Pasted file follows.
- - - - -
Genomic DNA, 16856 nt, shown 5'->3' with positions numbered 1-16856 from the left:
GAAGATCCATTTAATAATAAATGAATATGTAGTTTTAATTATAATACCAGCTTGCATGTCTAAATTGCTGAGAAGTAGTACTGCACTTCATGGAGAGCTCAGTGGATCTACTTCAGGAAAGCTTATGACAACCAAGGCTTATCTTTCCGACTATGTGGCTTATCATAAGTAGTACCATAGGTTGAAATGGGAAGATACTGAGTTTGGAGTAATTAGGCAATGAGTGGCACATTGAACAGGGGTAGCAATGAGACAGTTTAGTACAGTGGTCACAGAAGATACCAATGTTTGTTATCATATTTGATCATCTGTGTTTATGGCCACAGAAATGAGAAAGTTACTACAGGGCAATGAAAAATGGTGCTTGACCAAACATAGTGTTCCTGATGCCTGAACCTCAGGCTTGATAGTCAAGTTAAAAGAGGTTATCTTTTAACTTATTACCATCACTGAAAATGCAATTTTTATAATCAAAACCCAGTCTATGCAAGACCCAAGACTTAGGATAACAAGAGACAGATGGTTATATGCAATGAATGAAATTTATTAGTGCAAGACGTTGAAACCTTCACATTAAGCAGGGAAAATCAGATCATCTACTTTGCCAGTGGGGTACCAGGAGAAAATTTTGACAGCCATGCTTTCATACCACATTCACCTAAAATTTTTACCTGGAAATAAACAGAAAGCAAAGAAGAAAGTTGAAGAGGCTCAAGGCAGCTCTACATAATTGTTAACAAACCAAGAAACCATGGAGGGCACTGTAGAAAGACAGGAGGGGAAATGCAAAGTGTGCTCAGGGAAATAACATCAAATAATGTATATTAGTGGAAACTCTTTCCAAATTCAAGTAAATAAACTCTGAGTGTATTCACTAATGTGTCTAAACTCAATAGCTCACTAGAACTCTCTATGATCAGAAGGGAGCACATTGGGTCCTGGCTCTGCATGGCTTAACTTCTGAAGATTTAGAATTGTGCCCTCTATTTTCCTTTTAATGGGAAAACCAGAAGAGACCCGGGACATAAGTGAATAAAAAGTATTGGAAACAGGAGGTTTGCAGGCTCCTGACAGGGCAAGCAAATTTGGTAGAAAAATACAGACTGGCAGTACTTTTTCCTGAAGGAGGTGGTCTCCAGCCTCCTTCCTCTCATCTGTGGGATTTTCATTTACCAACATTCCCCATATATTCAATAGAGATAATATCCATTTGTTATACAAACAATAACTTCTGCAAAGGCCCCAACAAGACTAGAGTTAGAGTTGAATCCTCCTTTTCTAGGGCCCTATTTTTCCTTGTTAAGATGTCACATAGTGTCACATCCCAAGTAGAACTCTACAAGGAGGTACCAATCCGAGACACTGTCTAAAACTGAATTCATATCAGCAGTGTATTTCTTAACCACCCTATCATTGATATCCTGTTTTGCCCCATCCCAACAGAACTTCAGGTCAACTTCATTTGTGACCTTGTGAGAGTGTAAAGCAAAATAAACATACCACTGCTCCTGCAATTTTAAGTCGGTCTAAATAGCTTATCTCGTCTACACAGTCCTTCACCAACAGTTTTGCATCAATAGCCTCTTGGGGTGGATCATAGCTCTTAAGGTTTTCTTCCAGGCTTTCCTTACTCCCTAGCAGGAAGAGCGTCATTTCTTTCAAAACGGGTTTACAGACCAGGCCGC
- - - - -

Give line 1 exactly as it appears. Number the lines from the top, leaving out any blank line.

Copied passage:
Genomic DNA, 16856 nt, shown 5'->3' with positions numbered 1-16856 from the left: